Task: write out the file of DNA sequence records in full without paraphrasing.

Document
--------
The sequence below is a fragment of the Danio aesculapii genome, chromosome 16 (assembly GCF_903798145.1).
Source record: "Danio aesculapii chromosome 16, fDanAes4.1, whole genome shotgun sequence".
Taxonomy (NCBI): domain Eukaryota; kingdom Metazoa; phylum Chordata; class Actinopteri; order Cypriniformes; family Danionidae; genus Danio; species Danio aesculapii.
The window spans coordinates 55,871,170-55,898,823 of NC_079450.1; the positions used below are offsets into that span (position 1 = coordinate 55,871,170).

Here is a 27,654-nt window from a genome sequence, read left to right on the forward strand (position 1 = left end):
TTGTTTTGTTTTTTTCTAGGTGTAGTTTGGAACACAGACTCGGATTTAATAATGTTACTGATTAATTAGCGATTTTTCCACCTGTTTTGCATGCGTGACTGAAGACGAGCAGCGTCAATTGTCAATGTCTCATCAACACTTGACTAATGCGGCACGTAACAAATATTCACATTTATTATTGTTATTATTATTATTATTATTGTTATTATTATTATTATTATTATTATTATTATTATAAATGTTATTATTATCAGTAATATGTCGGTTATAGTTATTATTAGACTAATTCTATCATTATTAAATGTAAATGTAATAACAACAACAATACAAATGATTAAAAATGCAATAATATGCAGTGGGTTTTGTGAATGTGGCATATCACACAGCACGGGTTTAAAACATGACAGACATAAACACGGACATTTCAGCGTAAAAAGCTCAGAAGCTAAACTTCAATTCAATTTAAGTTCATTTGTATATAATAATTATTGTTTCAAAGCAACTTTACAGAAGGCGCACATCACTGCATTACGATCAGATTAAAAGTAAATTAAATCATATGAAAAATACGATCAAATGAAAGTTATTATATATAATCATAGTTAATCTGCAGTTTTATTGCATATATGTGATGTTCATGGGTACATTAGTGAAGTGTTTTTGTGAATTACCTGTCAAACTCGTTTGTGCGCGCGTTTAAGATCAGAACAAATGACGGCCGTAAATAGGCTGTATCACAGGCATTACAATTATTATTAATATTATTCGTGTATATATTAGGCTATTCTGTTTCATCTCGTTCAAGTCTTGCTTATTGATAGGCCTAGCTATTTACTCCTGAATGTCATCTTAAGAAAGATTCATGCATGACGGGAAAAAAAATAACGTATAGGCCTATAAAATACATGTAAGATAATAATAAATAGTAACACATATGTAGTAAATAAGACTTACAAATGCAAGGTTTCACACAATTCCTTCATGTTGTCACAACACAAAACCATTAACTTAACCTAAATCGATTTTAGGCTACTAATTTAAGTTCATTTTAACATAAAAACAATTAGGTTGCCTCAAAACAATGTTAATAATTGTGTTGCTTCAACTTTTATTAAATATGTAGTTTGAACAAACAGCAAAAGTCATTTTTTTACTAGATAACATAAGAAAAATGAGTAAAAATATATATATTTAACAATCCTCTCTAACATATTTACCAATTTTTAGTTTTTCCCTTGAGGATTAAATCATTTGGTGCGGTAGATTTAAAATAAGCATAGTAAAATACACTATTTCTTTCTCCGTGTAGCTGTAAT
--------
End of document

The sequence below is a fragment of the Danio aesculapii genome, chromosome 16 (assembly GCF_903798145.1).
Source record: "Danio aesculapii chromosome 16, fDanAes4.1, whole genome shotgun sequence".
Taxonomy (NCBI): domain Eukaryota; kingdom Metazoa; phylum Chordata; class Actinopteri; order Cypriniformes; family Danionidae; genus Danio; species Danio aesculapii.
The window spans coordinates 55,871,170-55,898,823 of NC_079450.1; the positions used below are offsets into that span (position 1 = coordinate 55,871,170).

Here is a 27,654-nt window from a genome sequence, read left to right on the forward strand (position 1 = left end):
TTGTTTTGTTTTTTTCTAGGTGTAGTTTGGAACACAGACTCGGATTTAATAATGTTACTGATTAATTAGCGATTTTTCCACCTGTTTTGCATGCGTGACTGAAGACGAGCAGCGTCAATTGTCAATGTCTCATCAACACTTGACTAATGCGGCACGTAACAAATATTCACATTTATTATTGTTATTATTATTATTATTATTGTTATTATTATTATTATTATTATTATTATTATTATAAATGTTATTATTATCAGTAATATGTCGGTTATAGTTATTATTAGACTAATTCTATCATTATTAAATGTAAATGTAATAACAACAACAATACAAATGATTAAAAATGCAATAATATGCAGTGGGTTTTGTGAATGTGGCATATCACACAGCACGGGTTTAAAACATGACAGACATAAACACGGACATTTCAGCGTAAAAAGCTCAGAAGCTAAACTTCAATTCAATTTAAGTTCATTTGTATATAATAATTATTGTTTCAAAGCAACTTTACAGAAGGCGCACATCACTGCATTACGATCAGATTAAAAGTAAATTAAATCATATGAAAAATACGATCAAATGAAAGTTATTATATATAATCATAGTTAATCTGCAGTTTTATTGCATATATGTGATGTTCATGGGTACATTAGTGAAGTGTTTTTGTGAATTACCTGTCAAACTCGTTTGTGCGCGCGTTTAAGATCAGAACAAATGACGGCCGTAAATAGGCTGTATCACAGGCATTACAATTATTATTAATATTATTCGTGTATATATTAGGCTATTCTGTTTCATCTCGTTCAAGTCTTGCTTATTGATAGGCCTAGCTATTTACTCCTGAATGTCATCTTAAGAAAGATTCATGCATGACGGGAAAAAAAATAACGTATAGGCCTATAAAATACATGTAAGATAATAATAAATAGTAACACATATGTAGTAAATAAGACTTACAAATGCAAGGTTTCACACAATTCCTTCATGTTGTCACAACACAAAACCATTAACTTAACCTAAATCGATTTTAGGCTACTAATTTAAGTTCATTTTAACATAAAAACAATTAGGTTGCCTCAAAACAATGTTAATAATTGTGTTGCTTCAACTTTTATTAAATATGTAGTTTGAACAAACAGCAAAAGTCATTTTTTTACTAGATAACATAAGAAAAATGAGTAAAAATATATATATTTAACAATCCTCTCTAACATATTTACCAATTTTTAGTTTTTCCCTTGAGGATTAAATCATTTGGTGCGGTAGATTTAAAATAAGCATAGTAAAATACACTATTTCTTTCTCCGTGTAGCTGTAAT